It is widely held that Christmas is a holiday for children. After all, secular celebrations of Christmas focus on giving toys, the belief (or lack thereof) in Santa Claus, whimsical talking snowmen, candy, and flying reindeer. For Christians, there is an emphasis on Christ Himself as a little child and the simplistic nature of the faith that brings us to His door. Perhaps this is why adults often find themselves more willing to put up with childishness at this time of year—in contrast to all the other seasons. Perhaps Christmas helps them see the eternal childishness in themselves, and they are more willing to give it free reign at Christmastime.
Adults try to soil the innocence of Christmas. They paint Santa as a dirty old man, deface nativity scenes, turn Christmas parties upside-down with drinking games, and, worst of all, replace the giving spirit of the season with a spirit of covetousness. Somewhere in the process of growing up, many of us forget what faith is. We decide we’re too old for it. Without that faith, we can respect nothing. Not even Christmas.
I spent the day babysitting three little boys with massive imaginations. My primary responsibility during the day was to assist in the construction of the world’s most complicated fort. I felt like a grown-up Wendy; an interloper in the world of these wild and wooly little lost boys. My fort-building abilities are limited at best, but I was taller and stronger than my supervisors, so I did a lot of the moving and placing and lifting. To them, this fort was serious business. No Nerf war can be fought without a proper set of defenses. Not if the general has any self-respect. Construction quality was key. To them, this fort was no mere pile of twigs. This was a castle. A barricade. A Helm’s Deep. When I allowed myself to view it as seriously as they did, I found myself working much harder to make everything right.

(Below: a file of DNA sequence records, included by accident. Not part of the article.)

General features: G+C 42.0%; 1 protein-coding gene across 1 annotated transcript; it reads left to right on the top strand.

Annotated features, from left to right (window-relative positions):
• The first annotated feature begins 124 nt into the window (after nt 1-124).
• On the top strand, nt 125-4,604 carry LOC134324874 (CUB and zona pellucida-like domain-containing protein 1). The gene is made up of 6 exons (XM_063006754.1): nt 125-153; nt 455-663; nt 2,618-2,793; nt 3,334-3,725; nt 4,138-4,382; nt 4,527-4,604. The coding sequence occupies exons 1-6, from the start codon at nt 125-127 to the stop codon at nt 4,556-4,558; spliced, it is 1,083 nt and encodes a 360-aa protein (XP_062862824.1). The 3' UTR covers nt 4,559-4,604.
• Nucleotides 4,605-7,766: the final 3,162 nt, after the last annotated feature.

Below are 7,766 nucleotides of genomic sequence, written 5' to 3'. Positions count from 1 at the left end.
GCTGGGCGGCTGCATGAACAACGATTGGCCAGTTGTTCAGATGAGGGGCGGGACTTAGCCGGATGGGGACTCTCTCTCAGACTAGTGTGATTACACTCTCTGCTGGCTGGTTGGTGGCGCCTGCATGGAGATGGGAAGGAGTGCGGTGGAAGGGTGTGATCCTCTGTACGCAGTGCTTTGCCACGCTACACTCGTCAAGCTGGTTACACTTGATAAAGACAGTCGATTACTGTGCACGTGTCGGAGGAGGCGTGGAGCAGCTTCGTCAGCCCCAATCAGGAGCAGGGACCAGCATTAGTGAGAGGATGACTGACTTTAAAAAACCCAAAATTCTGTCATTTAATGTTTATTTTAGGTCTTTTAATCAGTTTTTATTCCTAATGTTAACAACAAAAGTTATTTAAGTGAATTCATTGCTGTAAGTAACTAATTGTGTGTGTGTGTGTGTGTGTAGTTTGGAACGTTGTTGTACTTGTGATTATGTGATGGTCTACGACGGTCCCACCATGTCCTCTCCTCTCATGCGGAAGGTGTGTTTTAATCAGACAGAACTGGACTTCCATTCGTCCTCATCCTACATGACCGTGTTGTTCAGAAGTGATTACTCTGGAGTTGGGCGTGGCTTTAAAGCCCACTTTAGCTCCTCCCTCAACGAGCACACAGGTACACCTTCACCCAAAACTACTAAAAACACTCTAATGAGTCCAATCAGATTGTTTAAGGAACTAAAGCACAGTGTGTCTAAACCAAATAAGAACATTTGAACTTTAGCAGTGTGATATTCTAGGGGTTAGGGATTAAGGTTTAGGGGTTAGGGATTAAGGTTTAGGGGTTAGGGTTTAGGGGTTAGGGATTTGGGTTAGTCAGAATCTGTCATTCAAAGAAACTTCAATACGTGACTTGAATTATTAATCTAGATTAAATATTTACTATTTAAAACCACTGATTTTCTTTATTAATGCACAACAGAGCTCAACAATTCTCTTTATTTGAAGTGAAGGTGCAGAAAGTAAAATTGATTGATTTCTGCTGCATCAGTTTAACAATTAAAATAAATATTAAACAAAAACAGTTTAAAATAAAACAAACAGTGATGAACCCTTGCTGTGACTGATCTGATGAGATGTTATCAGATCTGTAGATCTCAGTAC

Christmas is a joyful time. It should always be a joyful time, unsullied by jealously, greediness, and sensuality. Christmas needs respect because of what began it in the first place. A Child. God Himself in the form of an infant, sacrificing a throne in heaven so He could die as one of us. It is childlike faith that will bring us to an acceptance of the salvation this Child offers us. If my three small friends could take something as simple as building a backyard fort so seriously, then surely the adults of the world can bring themselves to take God’s Gift of love very seriously indeed.